FLAC is a cross-platform codec, but when it comes to Windows, one has a pretty wide range of compiles. Some are more optimized than others.
I first got the idea for this benchmark when I stumbled upon a native 64-bit FLAC executable for Windows. Curious, I did a quick and dirty test against the canonical build for Windows and found that while encoding times were similar, decoding times were considerably faster.
To figure out why this is so (the 64-bitness or something else), I quickly pulled some some additional compiles and benchmarked them against a few different samples.
I have three different samples I used, ripped in WAV format as single files:
- Lateralus, by Tool
- Californication, by the Red Hot Chili Peppers
- Bruckner’s 9th Symphony, by Giulini/Vienna Philharmonic, 1989
I’ve included a table for each sample, split into encode/decode times and compilation.
The builds I included were:
- The canonical build from the official FLAC website
- MSVC8 (Microsoft) compile from RareWares
- ICL 9.1 (Intel) compile from RareWares
- 64-bit compile (MSVC?) from HardwareHacks 2000
My test system is a Intel Core 2 Quad Q6600, with 4GB of RAM, running Windows Vista x64 SP1, with all available patches. The timer used was by Igor Pavlov (the developer of 7-zip). Reported times are global (as opposed to kernel, user, or process times).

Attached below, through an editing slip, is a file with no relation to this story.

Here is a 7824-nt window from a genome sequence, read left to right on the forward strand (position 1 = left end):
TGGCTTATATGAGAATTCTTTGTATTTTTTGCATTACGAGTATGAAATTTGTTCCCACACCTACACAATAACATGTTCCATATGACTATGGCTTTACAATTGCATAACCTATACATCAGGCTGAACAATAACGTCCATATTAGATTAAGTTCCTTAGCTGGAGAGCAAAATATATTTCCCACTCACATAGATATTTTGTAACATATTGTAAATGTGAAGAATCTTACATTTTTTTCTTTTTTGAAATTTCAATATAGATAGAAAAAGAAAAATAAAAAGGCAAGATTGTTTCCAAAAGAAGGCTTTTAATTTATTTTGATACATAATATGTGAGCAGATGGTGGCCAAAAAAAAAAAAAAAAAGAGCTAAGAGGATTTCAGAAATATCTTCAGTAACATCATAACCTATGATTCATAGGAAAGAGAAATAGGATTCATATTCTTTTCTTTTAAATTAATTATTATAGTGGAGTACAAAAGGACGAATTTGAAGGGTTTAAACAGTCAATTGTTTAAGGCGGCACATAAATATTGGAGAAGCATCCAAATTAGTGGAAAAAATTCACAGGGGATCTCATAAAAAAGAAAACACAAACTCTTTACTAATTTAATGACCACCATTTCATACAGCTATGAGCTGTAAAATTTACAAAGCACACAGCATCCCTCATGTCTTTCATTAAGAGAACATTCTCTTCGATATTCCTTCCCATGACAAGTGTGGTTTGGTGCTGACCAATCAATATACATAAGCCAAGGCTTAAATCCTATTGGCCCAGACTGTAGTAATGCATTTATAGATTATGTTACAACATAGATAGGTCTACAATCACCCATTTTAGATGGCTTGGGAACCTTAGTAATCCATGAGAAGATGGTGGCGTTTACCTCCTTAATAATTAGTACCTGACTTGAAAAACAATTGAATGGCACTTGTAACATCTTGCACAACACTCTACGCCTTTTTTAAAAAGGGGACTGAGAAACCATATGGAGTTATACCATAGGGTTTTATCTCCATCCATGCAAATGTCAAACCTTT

It turns out that the x64’s advantage when it comes to decoding isn’t due to its 64-bitness, but probably because it includes some extra optimizations (SSE?) that are inherent ot a 64-bit compilation.
The clear winner in both encoding and decoding is the ICL9.1 compile (I wonder if a 10.1 compile would be even better); at least, it is so on my machine. The x64 compile was sometimes better, sometimes worse than the canonical compile. Clearly, there’s an early benefit from some optimization (probably SSE routines), along with a small margin of benefit from using Intel’s superior compiler. 64-bitness is beneficial for FLAC processes only insofar as it necessarily encompasses these routines as part of its instruction set.
If you’re looking to use a particular build of FLAC, I suggest you mosey on over to RareWares and john33’s ICL build: the resulting files are a few KB larger, but the processes itself is noticeably faster.